antihistamine

antihistamine (ănˌtĭhĭsˈtəmēn) [key], any one of a group of compounds having various chemical structures and characterized by the ability to antagonize the effects of histamine. Their principal use in medicine is in the control of allergies such as hay fever and hives. Some antihistamines are also useful as sedatives and for the prevention of motion sickness; others, such as fexofenadine (Allegra) and loratadine (Claritin) are nonsedating.

The Columbia Electronic Encyclopedia, 6th ed. Copyright © 2012, Columbia University Press. All rights reserved.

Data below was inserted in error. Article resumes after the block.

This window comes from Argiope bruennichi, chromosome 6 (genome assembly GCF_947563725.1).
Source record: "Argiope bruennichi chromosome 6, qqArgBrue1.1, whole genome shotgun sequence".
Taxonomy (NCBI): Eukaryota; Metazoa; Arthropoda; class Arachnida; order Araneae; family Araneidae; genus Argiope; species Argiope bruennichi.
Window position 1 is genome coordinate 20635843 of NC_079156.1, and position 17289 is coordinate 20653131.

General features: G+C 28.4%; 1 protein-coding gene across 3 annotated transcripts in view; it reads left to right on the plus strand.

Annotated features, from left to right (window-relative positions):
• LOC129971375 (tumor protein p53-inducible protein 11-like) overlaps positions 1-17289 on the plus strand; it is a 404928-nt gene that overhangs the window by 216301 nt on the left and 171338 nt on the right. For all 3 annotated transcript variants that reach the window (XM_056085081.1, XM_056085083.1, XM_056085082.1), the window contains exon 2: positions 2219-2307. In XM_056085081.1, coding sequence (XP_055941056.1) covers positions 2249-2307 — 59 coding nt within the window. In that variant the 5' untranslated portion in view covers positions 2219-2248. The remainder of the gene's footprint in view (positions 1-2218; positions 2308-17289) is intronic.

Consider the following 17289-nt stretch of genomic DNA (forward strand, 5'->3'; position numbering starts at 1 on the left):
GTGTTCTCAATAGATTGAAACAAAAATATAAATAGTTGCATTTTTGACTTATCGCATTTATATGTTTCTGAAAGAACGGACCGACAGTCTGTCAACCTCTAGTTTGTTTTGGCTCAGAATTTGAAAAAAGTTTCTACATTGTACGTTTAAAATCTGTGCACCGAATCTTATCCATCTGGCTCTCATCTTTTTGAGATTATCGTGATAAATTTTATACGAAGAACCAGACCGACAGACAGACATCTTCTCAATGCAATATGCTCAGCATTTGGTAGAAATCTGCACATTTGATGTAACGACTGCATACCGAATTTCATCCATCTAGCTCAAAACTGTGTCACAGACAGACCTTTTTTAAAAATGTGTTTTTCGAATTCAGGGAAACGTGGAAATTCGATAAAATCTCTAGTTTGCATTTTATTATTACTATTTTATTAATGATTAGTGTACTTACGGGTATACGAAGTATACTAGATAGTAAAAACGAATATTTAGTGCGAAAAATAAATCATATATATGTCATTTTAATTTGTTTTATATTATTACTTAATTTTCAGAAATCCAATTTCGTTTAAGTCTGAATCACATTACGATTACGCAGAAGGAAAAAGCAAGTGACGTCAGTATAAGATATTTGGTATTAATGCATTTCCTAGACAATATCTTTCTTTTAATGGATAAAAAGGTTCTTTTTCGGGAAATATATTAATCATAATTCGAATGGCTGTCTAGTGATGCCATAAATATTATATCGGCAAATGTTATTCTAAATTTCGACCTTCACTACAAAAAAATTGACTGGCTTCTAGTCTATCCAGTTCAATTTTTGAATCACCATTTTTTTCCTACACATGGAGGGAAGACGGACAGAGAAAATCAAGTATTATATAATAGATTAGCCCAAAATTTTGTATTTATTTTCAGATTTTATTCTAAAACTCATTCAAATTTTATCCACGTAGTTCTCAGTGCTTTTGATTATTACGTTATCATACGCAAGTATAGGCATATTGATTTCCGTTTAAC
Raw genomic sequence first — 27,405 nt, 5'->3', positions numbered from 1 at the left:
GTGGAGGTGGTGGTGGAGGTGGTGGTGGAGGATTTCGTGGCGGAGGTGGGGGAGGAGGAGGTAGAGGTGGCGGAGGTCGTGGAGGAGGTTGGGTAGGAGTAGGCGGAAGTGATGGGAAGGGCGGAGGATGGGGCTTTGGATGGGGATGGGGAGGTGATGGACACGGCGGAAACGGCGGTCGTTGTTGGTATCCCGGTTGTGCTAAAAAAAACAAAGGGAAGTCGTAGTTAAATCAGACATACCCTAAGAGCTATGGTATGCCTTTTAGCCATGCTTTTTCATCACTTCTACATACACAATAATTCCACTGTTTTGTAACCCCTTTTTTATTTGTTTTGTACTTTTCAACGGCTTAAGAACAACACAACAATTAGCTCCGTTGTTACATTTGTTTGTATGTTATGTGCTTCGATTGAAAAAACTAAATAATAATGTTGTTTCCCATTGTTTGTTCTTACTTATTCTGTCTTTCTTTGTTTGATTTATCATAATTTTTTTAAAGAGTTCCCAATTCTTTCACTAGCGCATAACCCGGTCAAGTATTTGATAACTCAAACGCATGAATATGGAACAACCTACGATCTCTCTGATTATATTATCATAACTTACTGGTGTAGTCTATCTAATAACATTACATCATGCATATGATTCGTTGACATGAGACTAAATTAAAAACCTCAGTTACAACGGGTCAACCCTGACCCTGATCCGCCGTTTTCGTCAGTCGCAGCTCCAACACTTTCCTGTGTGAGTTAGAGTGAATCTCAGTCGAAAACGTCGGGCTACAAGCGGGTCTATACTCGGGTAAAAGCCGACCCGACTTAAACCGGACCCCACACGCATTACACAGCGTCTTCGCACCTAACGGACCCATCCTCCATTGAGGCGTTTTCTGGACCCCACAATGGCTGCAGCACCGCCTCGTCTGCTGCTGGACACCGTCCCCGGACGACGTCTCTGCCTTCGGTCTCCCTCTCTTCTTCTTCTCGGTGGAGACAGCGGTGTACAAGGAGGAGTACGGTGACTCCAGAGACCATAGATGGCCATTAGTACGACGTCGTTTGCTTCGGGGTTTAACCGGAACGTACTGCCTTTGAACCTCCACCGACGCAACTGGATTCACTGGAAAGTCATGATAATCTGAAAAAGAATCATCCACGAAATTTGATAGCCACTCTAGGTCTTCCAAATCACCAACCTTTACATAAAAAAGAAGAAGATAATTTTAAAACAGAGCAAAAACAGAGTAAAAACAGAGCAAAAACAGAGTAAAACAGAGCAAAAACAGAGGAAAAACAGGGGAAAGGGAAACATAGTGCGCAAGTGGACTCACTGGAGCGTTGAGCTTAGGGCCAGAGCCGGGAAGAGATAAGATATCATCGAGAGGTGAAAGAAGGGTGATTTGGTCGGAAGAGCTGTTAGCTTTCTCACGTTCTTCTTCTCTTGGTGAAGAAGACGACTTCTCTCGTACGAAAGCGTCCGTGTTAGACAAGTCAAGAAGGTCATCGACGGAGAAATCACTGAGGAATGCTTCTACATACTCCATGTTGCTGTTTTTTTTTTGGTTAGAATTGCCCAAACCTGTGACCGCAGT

More on antihistamine from Fact Monster:

  • Carl Djerassi - Carl Djerassi Born: 1923 Birthplace: Vienna, Austria Oral contraceptives—Along with ...
  • histamine - histamine histamine , organic compound derived in the body from the amino acid histidine by the ...
  • sympathomimetic drug - sympathomimetic drug sympathomimetic drug , any of a group of substances whose actions resemble the ...
  • Carl Djerassi - Djerassi, Carl Djerassi, Carl , 1929–, American organic chemist and educator, b. Vienna, ...
  • Daniele Bovet - Bovet, Daniele Bovet, Daniele , 1907–92, Italian pharmacologist, b. Switzerland, D.Sc. Univ. ...

See more Encyclopedia articles on: Biochemistry